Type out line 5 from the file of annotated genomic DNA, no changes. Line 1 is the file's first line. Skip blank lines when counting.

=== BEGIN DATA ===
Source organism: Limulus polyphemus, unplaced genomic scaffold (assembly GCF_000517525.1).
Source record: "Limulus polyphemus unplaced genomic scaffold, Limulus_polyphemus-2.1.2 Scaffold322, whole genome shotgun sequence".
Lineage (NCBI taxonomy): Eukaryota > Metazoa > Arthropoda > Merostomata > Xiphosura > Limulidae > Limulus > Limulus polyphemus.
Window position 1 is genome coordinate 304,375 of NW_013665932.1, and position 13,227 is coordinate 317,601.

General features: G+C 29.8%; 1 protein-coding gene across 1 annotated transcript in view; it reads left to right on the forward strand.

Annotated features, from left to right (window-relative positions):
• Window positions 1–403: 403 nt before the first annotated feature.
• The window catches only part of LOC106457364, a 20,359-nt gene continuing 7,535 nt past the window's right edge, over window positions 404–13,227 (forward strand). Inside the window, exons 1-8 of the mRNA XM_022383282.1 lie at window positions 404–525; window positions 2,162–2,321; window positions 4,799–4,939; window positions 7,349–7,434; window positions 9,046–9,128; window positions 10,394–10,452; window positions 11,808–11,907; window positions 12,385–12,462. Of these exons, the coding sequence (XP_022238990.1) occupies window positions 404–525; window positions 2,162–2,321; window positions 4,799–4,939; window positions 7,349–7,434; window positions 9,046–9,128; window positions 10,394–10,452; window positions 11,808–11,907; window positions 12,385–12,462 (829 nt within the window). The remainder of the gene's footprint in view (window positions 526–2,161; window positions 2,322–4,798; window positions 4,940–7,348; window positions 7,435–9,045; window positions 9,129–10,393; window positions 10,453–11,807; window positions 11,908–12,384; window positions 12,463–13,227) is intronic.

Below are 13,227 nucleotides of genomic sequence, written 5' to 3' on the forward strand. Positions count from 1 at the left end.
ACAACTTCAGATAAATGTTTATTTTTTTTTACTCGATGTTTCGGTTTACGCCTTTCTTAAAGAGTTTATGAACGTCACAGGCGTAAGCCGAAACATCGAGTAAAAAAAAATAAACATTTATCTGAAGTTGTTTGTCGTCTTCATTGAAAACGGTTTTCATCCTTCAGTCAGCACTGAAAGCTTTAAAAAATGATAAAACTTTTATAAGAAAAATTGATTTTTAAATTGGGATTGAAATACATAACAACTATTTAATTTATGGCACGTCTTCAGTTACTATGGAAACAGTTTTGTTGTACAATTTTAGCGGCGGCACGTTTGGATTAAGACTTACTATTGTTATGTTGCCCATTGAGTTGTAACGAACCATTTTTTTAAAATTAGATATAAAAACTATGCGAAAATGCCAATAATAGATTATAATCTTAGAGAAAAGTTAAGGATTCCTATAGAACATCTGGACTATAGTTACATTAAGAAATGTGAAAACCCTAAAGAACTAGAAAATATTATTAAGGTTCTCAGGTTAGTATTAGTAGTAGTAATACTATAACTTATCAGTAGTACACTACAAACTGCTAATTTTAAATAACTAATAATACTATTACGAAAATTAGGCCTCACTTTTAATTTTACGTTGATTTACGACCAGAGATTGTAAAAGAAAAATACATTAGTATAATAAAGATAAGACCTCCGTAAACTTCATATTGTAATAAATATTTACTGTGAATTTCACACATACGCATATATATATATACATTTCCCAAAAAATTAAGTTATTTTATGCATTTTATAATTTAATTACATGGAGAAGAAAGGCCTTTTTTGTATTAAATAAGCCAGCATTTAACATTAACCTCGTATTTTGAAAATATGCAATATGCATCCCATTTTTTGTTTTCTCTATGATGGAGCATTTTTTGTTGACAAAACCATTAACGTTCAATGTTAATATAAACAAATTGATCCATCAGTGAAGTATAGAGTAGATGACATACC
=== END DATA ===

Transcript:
General features: G+C 29.8%; 1 protein-coding gene across 1 annotated transcript in view; it reads left to right on the forward strand.